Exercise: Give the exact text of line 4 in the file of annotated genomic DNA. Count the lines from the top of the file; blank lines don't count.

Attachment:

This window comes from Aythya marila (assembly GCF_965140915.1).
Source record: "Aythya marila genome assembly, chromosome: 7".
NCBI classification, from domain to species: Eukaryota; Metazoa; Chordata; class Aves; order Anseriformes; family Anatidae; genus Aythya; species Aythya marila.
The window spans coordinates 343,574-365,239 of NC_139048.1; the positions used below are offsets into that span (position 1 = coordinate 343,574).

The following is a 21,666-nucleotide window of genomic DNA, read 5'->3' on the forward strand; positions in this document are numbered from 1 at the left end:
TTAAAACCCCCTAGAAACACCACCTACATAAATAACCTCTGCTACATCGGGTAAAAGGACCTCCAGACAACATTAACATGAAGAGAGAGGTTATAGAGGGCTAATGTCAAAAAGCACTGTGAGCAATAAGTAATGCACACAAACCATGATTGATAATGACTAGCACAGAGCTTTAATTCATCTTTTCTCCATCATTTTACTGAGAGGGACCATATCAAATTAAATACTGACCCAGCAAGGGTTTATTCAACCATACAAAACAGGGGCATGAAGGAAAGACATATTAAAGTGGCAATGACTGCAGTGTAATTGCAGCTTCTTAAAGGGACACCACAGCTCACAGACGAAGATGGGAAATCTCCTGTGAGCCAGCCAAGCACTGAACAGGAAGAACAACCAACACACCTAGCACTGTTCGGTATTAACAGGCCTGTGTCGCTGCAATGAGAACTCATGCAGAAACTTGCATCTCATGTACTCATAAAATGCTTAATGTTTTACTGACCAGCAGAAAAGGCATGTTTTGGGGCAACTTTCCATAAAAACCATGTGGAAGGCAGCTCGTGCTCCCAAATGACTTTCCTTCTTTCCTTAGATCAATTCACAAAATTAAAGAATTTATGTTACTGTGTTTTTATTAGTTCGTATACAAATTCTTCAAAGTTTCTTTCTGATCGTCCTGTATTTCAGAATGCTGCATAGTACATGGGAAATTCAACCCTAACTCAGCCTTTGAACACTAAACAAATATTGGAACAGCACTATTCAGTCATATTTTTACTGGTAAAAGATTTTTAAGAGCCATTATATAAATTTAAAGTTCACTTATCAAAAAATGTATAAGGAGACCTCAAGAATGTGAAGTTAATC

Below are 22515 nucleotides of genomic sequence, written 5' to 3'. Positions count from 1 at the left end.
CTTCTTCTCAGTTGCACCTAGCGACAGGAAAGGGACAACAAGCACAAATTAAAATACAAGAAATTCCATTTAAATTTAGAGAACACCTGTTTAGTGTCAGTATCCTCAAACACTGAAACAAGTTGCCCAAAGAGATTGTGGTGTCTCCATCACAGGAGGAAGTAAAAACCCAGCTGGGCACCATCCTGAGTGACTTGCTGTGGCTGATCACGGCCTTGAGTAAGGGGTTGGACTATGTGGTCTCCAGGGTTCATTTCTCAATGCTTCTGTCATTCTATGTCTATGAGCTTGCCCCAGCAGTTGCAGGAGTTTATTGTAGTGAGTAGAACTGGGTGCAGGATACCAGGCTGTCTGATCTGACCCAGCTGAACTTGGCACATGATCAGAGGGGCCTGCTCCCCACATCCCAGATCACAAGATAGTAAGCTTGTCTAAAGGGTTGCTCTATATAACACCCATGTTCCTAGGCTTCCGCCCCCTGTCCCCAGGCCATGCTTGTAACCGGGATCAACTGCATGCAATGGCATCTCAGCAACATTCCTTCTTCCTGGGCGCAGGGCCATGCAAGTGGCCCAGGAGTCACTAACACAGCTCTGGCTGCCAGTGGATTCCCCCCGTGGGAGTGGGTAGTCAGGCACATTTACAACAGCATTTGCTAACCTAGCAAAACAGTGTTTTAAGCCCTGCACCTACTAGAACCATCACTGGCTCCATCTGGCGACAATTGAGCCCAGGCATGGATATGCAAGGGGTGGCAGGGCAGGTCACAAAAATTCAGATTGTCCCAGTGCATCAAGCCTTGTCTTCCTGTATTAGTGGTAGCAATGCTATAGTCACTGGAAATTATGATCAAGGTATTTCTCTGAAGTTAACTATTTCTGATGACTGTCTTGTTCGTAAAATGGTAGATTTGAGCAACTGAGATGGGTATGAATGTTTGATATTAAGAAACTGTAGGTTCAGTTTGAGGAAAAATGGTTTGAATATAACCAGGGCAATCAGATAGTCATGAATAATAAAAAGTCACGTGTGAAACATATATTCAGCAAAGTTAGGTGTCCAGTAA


The window spans coordinates 343,574-365,239 of NC_139048.1; the positions used below are offsets into that span (position 1 = coordinate 343,574).